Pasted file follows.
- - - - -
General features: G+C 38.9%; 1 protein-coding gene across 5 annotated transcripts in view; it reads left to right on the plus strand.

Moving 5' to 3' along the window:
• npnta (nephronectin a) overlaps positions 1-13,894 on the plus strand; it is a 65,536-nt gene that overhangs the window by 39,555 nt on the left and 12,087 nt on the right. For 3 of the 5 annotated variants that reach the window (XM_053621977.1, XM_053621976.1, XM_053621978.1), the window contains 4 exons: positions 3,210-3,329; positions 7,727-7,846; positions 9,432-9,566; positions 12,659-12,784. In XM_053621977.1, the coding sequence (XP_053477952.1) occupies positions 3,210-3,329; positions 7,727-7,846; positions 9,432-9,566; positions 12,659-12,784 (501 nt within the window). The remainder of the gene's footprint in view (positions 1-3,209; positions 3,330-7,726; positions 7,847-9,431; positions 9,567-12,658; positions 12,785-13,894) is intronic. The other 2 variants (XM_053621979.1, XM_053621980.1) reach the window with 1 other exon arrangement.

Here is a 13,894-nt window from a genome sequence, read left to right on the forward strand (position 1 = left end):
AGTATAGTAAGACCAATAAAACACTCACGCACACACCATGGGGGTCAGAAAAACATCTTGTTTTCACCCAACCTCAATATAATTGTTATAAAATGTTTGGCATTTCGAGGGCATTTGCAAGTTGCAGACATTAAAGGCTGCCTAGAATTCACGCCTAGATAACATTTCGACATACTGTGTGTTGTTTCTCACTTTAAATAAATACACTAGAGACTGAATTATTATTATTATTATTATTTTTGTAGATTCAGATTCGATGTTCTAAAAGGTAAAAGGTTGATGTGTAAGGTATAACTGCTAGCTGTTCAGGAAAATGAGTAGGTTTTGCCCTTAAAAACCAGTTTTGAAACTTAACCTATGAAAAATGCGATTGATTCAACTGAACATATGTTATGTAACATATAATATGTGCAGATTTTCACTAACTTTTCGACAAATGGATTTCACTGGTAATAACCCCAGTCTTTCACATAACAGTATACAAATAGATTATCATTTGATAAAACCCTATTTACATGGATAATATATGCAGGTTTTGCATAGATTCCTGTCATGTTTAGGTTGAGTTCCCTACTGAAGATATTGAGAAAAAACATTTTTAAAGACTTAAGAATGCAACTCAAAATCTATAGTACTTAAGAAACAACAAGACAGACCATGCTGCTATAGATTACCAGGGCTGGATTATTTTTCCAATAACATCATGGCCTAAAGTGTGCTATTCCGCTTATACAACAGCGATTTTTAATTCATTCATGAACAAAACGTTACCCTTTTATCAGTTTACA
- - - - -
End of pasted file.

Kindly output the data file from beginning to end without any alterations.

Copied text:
General features: G+C 38.9%; 1 protein-coding gene across 5 annotated transcripts in view; it reads left to right on the plus strand.

Moving 5' to 3' along the window:
• npnta (nephronectin a) overlaps positions 1-13,894 on the plus strand; it is a 65,536-nt gene that overhangs the window by 39,555 nt on the left and 12,087 nt on the right. For 3 of the 5 annotated variants that reach the window (XM_053621977.1, XM_053621976.1, XM_053621978.1), the window contains 4 exons: positions 3,210-3,329; positions 7,727-7,846; positions 9,432-9,566; positions 12,659-12,784. In XM_053621977.1, the coding sequence (XP_053477952.1) occupies positions 3,210-3,329; positions 7,727-7,846; positions 9,432-9,566; positions 12,659-12,784 (501 nt within the window). The remainder of the gene's footprint in view (positions 1-3,209; positions 3,330-7,726; positions 7,847-9,431; positions 9,567-12,658; positions 12,785-13,894) is intronic. The other 2 variants (XM_053621979.1, XM_053621980.1) reach the window with 1 other exon arrangement.

Here is a 13,894-nt window from a genome sequence, read left to right on the forward strand (position 1 = left end):
AGTATAGTAAGACCAATAAAACACTCACGCACACACCATGGGGGTCAGAAAAACATCTTGTTTTCACCCAACCTCAATATAATTGTTATAAAATGTTTGGCATTTCGAGGGCATTTGCAAGTTGCAGACATTAAAGGCTGCCTAGAATTCACGCCTAGATAACATTTCGACATACTGTGTGTTGTTTCTCACTTTAAATAAATACACTAGAGACTGAATTATTATTATTATTATTATTTTTGTAGATTCAGATTCGATGTTCTAAAAGGTAAAAGGTTGATGTGTAAGGTATAACTGCTAGCTGTTCAGGAAAATGAGTAGGTTTTGCCCTTAAAAACCAGTTTTGAAACTTAACCTATGAAAAATGCGATTGATTCAACTGAACATATGTTATGTAACATATAATATGTGCAGATTTTCACTAACTTTTCGACAAATGGATTTCACTGGTAATAACCCCAGTCTTTCACATAACAGTATACAAATAGATTATCATTTGATAAAACCCTATTTACATGGATAATATATGCAGGTTTTGCATAGATTCCTGTCATGTTTAGGTTGAGTTCCCTACTGAAGATATTGAGAAAAAACATTTTTAAAGACTTAAGAATGCAACTCAAAATCTATAGTACTTAAGAAACAACAAGACAGACCATGCTGCTATAGATTACCAGGGCTGGATTATTTTTCCAATAACATCATGGCCTAAAGTGTGCTATTCCGCTTATACAACAGCGATTTTTAATTCATTCATGAACAAAACGTTACCCTTTTATCAGTTTACA